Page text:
Again, the imagination substitutes for the object to be expressed an object as if in unity with it, which the judgment holds to be in utter opposition. In the preceding, the judgment had not opposed the objects, had simply not noted their resemblance in the ordinary logical movement of thought, but sanctions it as soon as the imagination brings it to light. The most strained substitution and the boldest effort of the imagination is that in which the objects having irreconcilable differences are conceived as in unity, one being substituted for the other. This contrast, however, is the ground of the substitution, while the purpose is to charge the language with more power than accompanies literal speech. The ascending order of activity on the part of the imagination in making the foregoing substitutions is obvious. And this falls in fairly well with the ascending order of figures as to purpose — figures promoting clearness, elegance, and energy; the highest effort of the imagination producing energy, while the lowest, least diverging from the judgment, securing clearness.
Figures of Association. A figure of association is a figure of thought in which one idea is put in the form of another which is associated with it as a part of the same mental state. A
of ideas under their logical relations. When two ideas have been associated in the mind as purpose and means. substance and attribute, whole and part, in time and place, and as cause and effect, one of them, when mentioned, will suggest the other. When one says, “A sail ahead,” the idea sail calls up the idea ship, because the mind is accustomed to associate the sail with the ship. “The palace should not spurn the cottage.” In this the idea palace brings to mind the wealthy people who are commonly associated in the mind with palaces; the idea cottage, for the same reason, recalls the poor who inhabit them. When we say that he is a slave to the cup, the contents of the cup is readily supplied; and “ The pen is mightier than the sword” readily suggests intelligence, on the one hand, and the physical force of armies, on the other. In each case the imagination presents, against truth relations, the more definite, conspicuous, and impressive object, trusting the judgment to perceive the real intent through the substitution of the real object in thought.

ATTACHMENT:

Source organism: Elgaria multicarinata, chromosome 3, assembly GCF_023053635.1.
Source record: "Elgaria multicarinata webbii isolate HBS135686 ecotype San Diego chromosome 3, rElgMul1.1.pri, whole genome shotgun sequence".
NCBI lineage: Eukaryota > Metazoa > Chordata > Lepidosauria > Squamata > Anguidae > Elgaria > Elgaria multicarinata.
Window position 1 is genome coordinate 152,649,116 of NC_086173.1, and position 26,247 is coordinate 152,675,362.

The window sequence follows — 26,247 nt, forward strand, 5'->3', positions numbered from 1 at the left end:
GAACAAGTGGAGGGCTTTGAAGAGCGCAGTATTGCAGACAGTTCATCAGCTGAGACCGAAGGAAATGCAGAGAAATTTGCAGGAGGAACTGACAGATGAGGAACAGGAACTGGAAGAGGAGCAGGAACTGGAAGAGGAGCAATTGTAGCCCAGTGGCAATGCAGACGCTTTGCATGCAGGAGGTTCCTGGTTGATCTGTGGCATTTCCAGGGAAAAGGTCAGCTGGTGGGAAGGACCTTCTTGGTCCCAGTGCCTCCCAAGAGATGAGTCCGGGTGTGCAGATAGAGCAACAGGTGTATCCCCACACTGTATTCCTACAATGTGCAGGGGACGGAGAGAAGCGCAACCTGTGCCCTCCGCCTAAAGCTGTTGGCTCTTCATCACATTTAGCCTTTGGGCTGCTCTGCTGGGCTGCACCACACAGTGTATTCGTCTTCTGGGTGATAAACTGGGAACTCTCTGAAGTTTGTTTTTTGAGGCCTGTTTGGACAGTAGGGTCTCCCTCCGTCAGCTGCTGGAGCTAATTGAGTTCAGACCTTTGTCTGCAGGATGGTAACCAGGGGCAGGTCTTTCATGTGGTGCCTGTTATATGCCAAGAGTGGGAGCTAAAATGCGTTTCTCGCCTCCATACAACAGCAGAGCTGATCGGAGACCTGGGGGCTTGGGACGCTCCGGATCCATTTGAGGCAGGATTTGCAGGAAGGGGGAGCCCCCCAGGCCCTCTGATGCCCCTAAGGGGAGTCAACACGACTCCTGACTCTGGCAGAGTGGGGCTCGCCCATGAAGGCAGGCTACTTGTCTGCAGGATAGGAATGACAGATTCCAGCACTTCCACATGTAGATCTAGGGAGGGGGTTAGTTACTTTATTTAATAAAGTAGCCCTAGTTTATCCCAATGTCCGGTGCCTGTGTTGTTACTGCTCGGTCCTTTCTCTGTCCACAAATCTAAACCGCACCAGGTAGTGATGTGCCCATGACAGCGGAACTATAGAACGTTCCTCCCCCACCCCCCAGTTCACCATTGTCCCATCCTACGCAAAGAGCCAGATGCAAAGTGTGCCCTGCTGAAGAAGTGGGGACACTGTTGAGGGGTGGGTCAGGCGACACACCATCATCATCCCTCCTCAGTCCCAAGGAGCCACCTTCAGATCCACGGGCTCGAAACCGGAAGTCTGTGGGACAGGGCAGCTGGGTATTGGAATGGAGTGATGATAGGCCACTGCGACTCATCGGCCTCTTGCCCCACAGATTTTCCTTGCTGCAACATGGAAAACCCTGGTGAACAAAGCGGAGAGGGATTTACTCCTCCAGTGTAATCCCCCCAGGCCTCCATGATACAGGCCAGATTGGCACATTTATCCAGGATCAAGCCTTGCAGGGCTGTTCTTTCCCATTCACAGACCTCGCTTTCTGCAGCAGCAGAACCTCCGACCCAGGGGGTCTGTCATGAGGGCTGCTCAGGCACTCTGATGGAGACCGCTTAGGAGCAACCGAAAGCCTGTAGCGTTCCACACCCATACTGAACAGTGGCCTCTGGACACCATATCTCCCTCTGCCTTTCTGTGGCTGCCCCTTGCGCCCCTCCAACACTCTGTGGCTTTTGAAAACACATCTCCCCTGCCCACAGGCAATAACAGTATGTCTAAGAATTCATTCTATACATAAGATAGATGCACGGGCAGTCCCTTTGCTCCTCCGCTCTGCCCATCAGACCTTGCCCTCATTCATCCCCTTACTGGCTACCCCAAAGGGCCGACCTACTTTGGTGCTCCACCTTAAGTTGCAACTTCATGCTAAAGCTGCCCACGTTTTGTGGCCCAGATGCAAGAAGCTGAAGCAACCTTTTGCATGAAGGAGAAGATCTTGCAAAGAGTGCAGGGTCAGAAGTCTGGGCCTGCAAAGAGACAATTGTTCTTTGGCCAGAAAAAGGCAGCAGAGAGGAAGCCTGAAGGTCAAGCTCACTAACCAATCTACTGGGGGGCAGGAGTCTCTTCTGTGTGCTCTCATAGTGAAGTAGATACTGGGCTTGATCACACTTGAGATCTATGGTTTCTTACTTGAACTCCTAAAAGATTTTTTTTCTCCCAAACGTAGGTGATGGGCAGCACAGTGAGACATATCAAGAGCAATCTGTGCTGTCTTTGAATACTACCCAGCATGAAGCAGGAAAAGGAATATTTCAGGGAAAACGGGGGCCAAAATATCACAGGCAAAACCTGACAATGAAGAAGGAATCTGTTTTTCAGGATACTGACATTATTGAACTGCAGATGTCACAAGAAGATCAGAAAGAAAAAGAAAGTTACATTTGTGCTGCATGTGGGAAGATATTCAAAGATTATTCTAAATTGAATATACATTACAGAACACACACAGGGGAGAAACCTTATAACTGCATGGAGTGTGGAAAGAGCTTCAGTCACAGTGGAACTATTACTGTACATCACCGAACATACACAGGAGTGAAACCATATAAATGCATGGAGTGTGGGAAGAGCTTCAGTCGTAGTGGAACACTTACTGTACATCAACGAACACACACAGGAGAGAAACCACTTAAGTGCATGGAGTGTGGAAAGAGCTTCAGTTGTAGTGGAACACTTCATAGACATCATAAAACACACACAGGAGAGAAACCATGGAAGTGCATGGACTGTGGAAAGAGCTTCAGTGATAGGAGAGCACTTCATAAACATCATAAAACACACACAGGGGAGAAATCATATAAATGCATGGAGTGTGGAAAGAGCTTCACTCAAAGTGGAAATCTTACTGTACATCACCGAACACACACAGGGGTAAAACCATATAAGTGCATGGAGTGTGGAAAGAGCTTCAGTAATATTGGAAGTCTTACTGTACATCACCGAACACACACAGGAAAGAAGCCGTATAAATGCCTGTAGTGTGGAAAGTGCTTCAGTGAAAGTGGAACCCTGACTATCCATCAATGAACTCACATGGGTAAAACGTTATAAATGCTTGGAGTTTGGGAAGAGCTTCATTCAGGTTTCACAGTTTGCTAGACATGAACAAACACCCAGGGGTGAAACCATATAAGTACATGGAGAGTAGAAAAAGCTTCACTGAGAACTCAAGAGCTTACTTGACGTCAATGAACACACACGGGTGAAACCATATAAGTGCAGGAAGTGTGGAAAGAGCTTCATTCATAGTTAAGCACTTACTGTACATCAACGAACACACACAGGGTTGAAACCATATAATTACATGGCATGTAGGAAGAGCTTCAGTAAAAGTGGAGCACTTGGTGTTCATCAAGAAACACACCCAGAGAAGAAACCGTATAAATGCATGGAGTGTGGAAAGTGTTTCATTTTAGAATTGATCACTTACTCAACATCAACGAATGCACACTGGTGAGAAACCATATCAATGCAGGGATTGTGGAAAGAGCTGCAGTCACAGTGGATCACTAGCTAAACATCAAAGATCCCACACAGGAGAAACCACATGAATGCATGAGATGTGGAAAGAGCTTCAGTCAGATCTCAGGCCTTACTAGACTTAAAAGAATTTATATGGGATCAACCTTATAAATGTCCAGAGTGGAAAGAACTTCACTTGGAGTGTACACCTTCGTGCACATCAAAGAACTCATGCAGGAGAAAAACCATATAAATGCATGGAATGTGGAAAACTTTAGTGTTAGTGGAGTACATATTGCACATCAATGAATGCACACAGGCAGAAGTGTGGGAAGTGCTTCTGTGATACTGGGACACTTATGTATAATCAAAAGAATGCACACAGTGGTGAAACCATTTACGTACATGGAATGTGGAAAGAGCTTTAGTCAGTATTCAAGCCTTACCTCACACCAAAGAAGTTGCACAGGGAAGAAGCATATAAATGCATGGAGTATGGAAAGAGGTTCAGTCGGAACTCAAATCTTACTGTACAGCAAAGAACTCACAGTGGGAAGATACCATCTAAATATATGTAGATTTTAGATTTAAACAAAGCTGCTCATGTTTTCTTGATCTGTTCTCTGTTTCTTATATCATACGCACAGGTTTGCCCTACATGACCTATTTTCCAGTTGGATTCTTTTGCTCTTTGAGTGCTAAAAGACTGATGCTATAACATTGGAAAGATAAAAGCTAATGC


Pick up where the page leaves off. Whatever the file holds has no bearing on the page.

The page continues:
For practical purposes, the relations under which objects are associated may be grouped into two: internal relations and relations of external accompaniment. The first gives rise to the figure named Synecdoche; the second to the figure named Metonymy.
Synecdoche. — This is a figure of association in which something more or something less is directly expressed than is intended to be conveyed. A Synecdoche expresses figuratively what differs “from the original meaning of the word in degree, and not in kind.”
This figure is based on the inner relations which constitute the object; namely, whole and part, and substance and attribute.
Most Synecdoches are based on the relation of whole and part, and usually the part is named to suggest the whole; as, A sail ahead! conveying the idea of a ship by the use of one of its parts. In this case there is given a part of an individual; sometimes an individual is named instead of a class; as, “ A Daniel, a second Daniel come to judgment!” conveying the idea of the class of wise interpreters of the law. Also, the species may be given for the genera; as, “Give us this day our daily bread,” that is, food. By naming a part for the whole, there is secured the gain that belongs to all concrete and specific expression. When it is said that the redcoats are fleeing, the expression is specific and striking, and the object more easily pictured than if it were said that the soldiers are fleeing. The part named may also be more suggestive from some relation it has to the end in view; as, All hands to the pump. — She gave her heart and hand. — “How beautiful upon the mountains are the feet of him that bringeth good tidings!”
Sometimes the whole is named to suggest the part; but this is a rare figure, being contrary to the principle of economy of attention, which requires the concrete and specific rather than the abstract and the general. It sometimes happens, however, that the mention of the whole gives emphasis to the part; as, “the Roman world” impresses the mind with its vastness and importance more than to say the Roman Empire. The